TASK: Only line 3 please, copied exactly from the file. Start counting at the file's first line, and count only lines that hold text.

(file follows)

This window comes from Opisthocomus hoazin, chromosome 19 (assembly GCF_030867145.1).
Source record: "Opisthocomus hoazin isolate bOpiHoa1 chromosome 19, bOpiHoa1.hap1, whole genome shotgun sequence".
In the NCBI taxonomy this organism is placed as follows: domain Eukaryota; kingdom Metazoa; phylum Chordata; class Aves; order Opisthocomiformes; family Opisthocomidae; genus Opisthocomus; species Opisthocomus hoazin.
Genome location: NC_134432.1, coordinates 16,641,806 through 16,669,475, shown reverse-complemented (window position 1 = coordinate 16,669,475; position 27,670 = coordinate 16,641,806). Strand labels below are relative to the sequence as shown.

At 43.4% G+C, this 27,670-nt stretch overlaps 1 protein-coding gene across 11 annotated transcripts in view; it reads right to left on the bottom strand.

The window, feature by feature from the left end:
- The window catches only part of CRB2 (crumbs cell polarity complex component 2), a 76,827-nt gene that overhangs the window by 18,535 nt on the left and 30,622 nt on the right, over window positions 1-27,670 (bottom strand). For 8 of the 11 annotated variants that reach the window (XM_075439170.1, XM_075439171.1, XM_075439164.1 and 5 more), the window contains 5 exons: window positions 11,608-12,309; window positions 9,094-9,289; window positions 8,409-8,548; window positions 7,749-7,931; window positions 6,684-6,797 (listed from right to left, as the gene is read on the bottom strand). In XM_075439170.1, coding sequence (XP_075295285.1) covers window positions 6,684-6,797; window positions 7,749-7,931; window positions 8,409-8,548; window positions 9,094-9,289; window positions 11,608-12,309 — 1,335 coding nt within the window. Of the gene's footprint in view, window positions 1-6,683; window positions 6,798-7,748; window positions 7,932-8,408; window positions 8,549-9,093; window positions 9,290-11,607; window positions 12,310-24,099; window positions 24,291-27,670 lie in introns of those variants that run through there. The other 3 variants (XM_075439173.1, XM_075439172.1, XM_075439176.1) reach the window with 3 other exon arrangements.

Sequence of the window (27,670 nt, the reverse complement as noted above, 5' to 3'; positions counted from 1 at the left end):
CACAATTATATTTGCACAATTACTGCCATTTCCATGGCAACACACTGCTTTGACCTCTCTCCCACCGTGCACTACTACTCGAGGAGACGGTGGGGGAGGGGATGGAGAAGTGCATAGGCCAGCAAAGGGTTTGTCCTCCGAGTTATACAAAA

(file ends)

In the NCBI taxonomy this organism is placed as follows: domain Eukaryota; kingdom Metazoa; phylum Chordata; class Aves; order Opisthocomiformes; family Opisthocomidae; genus Opisthocomus; species Opisthocomus hoazin.